A Coast Guard rescue team from Sandy Hook, N.J., races to the scene of the World Trade Center terrorist attack. 

About 18 years ago, a small church in Lacey reached out to me and got my attention. 

They purchased plane tickets for me to visit the Pacific Northwest for the first time in my life. I was torn because my wife was struggling with health problems and I loved the community and the large church with which I had been serving. 

However, I sensed God was calling me elsewhere.

That fateful Tuesday started out just like normal. I arrived at my office in order to have coffee ready by 6:30 a.m. The routine was the same as always. I’d have coffee with a friend or two, then work on administrative matters and study. I had news radio on in the background. The news usually was simply background noise, but just before 8 a.m., talks of a small airplane possibly crashing into a building in New York grabbed my attention. Indiana didn’t participate in daylight savings time then, so we were an hour behind New York. I turned up the radio as guests stopped by to ask if I had heard what was happening. 

As events unfolded, more people kept coming.

A friend gained permission from the cable company to run temporary lines to our worship space so we could broadcast the unfolding news for the gathering crowd. It was clear the community saw the church as a place to gather to pray for our country. Many people gathered for prayer that day in utter shock at what had happened to our country.

The events of Sept. 11, 2001, changed us. If you were alive and were old enough to comprehend what was happening, you remember where you were and what you were doing, just like I do. It certainly served as a marker in the memory banks of our minds.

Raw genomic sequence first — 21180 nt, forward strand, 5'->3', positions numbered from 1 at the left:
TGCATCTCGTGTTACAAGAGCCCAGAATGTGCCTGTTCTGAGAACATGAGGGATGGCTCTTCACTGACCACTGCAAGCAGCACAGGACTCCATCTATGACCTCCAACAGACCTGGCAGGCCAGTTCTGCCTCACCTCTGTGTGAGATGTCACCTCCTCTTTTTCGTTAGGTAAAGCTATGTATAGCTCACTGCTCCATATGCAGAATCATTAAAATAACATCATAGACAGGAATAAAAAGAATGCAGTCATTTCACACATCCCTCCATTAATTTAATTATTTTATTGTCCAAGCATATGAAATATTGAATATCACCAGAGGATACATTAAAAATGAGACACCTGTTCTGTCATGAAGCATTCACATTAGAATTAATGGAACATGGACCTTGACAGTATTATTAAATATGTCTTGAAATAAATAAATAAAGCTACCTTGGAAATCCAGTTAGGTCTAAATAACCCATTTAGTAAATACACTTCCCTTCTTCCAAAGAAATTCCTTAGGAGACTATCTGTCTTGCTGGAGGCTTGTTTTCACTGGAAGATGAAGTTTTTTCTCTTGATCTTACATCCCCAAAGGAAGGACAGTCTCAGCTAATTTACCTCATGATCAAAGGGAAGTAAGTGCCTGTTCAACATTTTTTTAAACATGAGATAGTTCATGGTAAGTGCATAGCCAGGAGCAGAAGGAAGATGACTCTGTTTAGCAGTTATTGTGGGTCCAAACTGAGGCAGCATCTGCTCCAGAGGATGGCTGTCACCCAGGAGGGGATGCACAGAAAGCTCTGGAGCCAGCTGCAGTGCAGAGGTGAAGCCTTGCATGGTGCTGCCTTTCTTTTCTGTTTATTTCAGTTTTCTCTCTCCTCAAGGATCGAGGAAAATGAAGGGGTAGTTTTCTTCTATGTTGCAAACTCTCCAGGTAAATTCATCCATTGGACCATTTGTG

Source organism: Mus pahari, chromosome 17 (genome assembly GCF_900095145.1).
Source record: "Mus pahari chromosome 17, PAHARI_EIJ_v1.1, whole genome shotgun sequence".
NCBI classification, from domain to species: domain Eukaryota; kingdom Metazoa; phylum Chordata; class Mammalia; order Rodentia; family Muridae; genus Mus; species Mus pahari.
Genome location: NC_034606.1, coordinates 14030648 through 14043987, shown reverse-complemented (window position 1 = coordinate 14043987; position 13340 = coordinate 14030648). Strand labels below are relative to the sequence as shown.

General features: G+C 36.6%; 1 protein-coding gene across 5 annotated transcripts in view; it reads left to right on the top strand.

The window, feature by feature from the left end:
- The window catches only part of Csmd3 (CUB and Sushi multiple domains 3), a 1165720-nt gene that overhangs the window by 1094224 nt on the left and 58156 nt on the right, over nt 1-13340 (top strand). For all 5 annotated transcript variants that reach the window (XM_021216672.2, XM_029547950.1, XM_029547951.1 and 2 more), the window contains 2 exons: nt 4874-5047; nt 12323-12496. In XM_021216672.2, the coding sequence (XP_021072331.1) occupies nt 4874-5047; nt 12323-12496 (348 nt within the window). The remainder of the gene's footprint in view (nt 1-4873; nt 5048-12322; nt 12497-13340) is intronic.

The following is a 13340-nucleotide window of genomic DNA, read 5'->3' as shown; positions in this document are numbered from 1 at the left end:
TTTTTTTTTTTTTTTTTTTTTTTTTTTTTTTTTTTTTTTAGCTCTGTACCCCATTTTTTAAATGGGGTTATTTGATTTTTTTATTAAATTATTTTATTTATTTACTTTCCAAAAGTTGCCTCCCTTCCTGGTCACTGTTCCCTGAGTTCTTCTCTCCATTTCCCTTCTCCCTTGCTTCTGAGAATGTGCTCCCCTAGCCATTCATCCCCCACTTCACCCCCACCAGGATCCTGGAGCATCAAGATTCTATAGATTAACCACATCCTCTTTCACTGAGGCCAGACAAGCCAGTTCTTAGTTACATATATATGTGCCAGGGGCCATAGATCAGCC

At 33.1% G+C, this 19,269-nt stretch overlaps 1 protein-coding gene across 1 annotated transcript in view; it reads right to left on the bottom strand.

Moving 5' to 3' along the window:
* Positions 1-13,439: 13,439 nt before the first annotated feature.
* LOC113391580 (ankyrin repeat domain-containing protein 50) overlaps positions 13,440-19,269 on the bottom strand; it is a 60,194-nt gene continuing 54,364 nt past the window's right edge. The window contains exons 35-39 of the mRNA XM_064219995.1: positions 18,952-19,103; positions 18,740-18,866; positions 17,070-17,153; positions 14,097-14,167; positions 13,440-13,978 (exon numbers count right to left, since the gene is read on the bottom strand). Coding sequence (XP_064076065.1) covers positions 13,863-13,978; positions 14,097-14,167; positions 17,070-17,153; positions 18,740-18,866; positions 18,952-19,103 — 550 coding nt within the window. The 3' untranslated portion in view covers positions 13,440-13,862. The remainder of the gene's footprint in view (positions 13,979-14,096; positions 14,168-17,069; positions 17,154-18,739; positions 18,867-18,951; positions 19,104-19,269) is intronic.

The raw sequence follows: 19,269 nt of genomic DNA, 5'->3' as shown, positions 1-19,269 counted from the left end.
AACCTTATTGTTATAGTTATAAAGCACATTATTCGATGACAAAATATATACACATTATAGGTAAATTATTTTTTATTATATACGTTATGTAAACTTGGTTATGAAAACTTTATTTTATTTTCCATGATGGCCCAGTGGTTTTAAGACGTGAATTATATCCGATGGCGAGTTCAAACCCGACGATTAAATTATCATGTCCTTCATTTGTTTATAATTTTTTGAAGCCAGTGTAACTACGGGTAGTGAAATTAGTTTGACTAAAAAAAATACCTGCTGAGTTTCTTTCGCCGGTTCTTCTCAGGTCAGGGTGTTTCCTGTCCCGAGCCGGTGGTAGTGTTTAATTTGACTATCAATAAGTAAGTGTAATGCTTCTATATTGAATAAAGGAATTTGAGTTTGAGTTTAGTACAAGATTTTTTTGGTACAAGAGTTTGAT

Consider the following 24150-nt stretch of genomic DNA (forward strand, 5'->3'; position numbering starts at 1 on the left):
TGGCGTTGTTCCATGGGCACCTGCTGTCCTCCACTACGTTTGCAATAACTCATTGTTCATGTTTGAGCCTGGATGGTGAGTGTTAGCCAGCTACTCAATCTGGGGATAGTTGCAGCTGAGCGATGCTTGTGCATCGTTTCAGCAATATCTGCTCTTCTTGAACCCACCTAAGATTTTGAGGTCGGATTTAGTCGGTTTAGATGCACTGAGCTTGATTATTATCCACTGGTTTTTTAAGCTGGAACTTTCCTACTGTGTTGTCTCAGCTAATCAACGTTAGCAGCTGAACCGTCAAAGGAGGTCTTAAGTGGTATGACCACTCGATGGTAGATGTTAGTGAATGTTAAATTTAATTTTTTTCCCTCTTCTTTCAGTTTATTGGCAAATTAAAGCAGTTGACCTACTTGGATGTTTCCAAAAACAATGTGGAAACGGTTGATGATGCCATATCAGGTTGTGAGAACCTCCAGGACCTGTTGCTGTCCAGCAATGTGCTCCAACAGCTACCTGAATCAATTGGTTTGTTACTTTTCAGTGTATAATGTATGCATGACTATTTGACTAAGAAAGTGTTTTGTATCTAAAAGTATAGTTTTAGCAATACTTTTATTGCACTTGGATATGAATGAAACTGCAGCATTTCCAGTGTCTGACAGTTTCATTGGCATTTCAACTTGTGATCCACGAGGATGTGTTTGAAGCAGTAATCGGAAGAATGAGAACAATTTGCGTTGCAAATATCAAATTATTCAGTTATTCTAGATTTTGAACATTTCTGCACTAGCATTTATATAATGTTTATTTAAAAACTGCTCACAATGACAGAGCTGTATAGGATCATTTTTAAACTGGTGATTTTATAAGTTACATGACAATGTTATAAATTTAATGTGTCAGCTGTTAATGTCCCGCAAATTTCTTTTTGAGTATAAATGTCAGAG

Getting on a plane shortly after planes were allowed to fly again was quite a strange experience for me. I was suspicious of others — especially people traveling alone. Early on, I realized others were also suspicious of me. It’s just the way it was.

America suddenly regained patriotism like never before in the days following those horrible terrorist attacks. American flags peppered neighborhoods all around our country like I had never seen before. No one would even think of not supporting our military personnel or any emergency responders, including police. No one was openly expressing hatred toward our president. 

Most dropped all partisanship, and we all came together.

People who had openly opposed most things Christian were suspiciously quiet as the vast majority turned to God for help. Prayer became a very common thing. Politicians, celebrities and even well-known news personnel referenced prayer and God quite often. This tragedy brought us to our knees and brought us together.

Here it is 18 years later, and we’ve gone back to our partisan ways, back to less prayers, back to less support of our military and police, back to fewer American flags. The events of Sept.11, 2001, changed us, but as time has passed, it appears we have forgotten some things. Fewer and fewer people pray now. Fewer and fewer trust the Lord.

As we remember that fateful day, recall how we pulled together. Remember how much we turned to God. Remember how important prayer became to nearly all of us. Remember how readily we prioritized the things we should and put aside things we needed to. Let’s not wait for another tragedy to wake us up and get us to reach back out to God.

“The fear of man brings a snare, but whoever trusts in the Lord shall be safe.” – King Solomon, Proverbs 29:25 (ESV)


Jeff Adams is pastor for Paramount Christian Church. His column appears weekly in the Nisqually Valley News. Email him at

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